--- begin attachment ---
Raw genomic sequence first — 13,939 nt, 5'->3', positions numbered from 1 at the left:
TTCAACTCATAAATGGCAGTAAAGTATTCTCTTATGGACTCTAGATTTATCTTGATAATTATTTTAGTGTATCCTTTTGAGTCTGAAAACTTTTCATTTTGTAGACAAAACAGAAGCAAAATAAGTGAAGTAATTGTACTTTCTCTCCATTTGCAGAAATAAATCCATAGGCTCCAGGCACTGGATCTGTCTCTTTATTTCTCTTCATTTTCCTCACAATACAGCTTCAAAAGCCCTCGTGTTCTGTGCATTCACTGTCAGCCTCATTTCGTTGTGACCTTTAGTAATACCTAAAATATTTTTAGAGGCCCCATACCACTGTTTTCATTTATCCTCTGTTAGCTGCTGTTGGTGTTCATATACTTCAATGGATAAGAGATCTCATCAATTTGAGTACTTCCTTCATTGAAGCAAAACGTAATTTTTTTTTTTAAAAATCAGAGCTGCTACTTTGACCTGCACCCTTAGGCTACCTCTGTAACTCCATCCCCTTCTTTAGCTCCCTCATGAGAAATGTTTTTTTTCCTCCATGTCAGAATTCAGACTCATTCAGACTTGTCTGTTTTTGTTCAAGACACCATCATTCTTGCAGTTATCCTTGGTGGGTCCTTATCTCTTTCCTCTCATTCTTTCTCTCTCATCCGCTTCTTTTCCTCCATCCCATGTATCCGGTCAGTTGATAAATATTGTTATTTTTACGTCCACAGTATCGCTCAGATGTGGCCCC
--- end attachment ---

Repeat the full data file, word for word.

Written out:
Raw genomic sequence first — 13,939 nt, 5'->3', positions numbered from 1 at the left:
TTCAACTCATAAATGGCAGTAAAGTATTCTCTTATGGACTCTAGATTTATCTTGATAATTATTTTAGTGTATCCTTTTGAGTCTGAAAACTTTTCATTTTGTAGACAAAACAGAAGCAAAATAAGTGAAGTAATTGTACTTTCTCTCCATTTGCAGAAATAAATCCATAGGCTCCAGGCACTGGATCTGTCTCTTTATTTCTCTTCATTTTCCTCACAATACAGCTTCAAAAGCCCTCGTGTTCTGTGCATTCACTGTCAGCCTCATTTCGTTGTGACCTTTAGTAATACCTAAAATATTTTTAGAGGCCCCATACCACTGTTTTCATTTATCCTCTGTTAGCTGCTGTTGGTGTTCATATACTTCAATGGATAAGAGATCTCATCAATTTGAGTACTTCCTTCATTGAAGCAAAACGTAATTTTTTTTTTTAAAAATCAGAGCTGCTACTTTGACCTGCACCCTTAGGCTACCTCTGTAACTCCATCCCCTTCTTTAGCTCCCTCATGAGAAATGTTTTTTTTCCTCCATGTCAGAATTCAGACTCATTCAGACTTGTCTGTTTTTGTTCAAGACACCATCATTCTTGCAGTTATCCTTGGTGGGTCCTTATCTCTTTCCTCTCATTCTTTCTCTCTCATCCGCTTCTTTTCCTCCATCCCATGTATCCGGTCAGTTGATAAATATTGTTATTTTTACGTCCACAGTATCGCTCAGATGTGGCCCC